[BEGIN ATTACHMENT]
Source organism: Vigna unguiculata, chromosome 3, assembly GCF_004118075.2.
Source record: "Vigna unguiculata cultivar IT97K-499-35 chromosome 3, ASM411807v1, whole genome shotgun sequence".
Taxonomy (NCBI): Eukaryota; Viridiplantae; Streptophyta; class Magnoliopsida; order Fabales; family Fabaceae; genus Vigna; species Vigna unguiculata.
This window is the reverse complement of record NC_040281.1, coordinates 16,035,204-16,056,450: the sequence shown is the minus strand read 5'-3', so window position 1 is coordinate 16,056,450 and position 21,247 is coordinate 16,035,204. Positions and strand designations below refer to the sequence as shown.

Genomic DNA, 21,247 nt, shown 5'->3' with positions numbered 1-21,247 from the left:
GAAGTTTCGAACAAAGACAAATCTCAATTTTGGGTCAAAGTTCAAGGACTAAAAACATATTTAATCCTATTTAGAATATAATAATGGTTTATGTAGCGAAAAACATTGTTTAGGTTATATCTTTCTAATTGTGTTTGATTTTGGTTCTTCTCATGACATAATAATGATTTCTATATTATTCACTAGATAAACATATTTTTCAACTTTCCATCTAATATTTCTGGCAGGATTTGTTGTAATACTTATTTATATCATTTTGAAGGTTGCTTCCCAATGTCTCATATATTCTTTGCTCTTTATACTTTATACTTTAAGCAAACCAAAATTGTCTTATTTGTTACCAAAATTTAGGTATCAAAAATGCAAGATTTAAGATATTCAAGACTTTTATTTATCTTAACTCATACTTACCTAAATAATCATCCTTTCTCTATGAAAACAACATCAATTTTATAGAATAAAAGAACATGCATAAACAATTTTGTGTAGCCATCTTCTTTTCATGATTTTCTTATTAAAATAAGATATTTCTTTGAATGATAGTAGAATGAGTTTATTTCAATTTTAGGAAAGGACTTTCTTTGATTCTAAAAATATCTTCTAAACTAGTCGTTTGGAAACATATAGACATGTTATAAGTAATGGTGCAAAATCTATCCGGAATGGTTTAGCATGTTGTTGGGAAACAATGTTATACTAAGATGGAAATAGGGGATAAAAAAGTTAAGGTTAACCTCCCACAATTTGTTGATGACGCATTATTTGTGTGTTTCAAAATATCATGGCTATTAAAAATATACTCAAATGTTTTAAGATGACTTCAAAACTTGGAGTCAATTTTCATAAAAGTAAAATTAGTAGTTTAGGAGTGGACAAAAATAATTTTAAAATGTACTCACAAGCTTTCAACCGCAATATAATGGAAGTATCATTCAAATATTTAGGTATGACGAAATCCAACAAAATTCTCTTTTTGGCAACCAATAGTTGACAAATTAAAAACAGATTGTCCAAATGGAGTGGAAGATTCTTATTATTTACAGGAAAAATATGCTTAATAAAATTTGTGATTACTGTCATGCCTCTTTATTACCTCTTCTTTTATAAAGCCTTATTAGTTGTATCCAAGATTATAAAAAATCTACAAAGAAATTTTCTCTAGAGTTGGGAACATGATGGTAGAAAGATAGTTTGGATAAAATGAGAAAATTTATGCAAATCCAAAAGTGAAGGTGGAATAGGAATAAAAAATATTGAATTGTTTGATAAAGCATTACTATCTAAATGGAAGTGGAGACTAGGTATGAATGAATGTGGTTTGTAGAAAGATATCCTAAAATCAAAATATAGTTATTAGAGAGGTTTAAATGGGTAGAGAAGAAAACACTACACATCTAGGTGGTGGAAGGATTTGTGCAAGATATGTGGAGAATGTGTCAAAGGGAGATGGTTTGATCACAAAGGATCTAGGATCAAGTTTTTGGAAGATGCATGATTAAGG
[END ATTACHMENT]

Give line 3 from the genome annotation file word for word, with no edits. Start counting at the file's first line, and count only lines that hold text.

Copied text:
Taxonomy (NCBI): Eukaryota; Viridiplantae; Streptophyta; class Magnoliopsida; order Fabales; family Fabaceae; genus Vigna; species Vigna unguiculata.